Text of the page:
Should Marching Band be Considered a Sport?


The Spartan Marching Band.

Photo by Isabel Jasperse.

Peyton Robinette, Staff Writer

Should marching band be considered a sport? On a technical level, yes. Much like many sports, marching band has a high school league, a college league, and even a major league; yet, to most people, marching band is not classified as a sport. A sport is often defined as a competitive activity involving physical exertion and skill. Given that definition, it’s fair to conclude that the marching band should indeed be considered a sport. Other definitions depict the importance of competing against opposing teams for entertainment. People may think that this is a reason for marching band not to be considered a sport, but although they don’t play “against” each other, they do perform individually to earn scores to get awards and “win.”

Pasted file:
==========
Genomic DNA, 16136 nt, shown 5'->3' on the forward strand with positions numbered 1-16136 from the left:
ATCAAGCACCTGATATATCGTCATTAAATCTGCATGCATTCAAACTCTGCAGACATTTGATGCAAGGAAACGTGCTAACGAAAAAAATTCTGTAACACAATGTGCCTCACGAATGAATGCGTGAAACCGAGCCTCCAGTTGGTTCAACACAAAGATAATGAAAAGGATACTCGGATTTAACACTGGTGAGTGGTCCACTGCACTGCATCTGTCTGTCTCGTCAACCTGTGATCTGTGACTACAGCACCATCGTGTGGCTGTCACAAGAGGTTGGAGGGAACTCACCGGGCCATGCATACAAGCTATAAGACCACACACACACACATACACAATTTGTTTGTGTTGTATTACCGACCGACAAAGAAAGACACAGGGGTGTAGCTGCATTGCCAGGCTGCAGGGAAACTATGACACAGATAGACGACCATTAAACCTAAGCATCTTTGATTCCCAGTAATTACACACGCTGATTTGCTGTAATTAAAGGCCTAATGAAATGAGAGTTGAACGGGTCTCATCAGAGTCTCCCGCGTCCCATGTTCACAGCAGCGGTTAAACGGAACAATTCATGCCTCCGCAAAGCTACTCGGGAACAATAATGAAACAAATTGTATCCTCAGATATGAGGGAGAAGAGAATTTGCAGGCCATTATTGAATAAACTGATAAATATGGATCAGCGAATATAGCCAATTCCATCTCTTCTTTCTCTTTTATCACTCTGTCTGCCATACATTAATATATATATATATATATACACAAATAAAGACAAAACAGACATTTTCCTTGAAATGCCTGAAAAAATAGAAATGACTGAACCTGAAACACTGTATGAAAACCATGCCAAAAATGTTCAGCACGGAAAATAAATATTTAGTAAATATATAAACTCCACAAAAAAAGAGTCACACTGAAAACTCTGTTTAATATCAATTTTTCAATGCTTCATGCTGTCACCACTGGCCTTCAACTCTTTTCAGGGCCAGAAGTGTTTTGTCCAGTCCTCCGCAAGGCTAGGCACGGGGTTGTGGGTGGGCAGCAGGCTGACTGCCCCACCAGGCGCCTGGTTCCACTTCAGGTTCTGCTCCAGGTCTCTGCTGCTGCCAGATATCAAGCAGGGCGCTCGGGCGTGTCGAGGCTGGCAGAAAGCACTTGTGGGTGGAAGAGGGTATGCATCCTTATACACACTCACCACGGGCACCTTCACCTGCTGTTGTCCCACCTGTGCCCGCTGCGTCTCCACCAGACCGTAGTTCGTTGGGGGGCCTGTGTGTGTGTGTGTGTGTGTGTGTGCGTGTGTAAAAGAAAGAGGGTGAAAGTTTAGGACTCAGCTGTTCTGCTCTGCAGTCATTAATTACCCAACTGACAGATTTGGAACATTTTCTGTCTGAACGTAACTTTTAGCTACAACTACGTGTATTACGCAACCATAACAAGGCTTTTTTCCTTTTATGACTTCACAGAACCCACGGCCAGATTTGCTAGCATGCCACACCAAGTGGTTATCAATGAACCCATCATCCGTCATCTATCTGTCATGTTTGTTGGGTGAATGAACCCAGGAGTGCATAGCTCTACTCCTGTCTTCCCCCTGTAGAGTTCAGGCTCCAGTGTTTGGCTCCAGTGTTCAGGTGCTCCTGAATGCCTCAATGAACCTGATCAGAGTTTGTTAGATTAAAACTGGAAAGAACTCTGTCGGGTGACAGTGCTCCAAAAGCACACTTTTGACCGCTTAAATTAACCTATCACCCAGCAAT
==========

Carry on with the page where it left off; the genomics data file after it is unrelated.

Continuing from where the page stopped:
I don’t feel as if it is important to deem marching band a sport. Marching bands are impressive, nonetheless, and it shouldn’t matter whether or not people see it as a sport. Those who believe it is should continue to do so, and those who don’t have the right to their own opinions. 

Whether you believe marching band is a sport or not, there is no denying that marching band requires physical effort from the parties involved, it demands practice to succeed, it provides entertainment to those who watch, and is oftentimes more inclusive than traditional sports.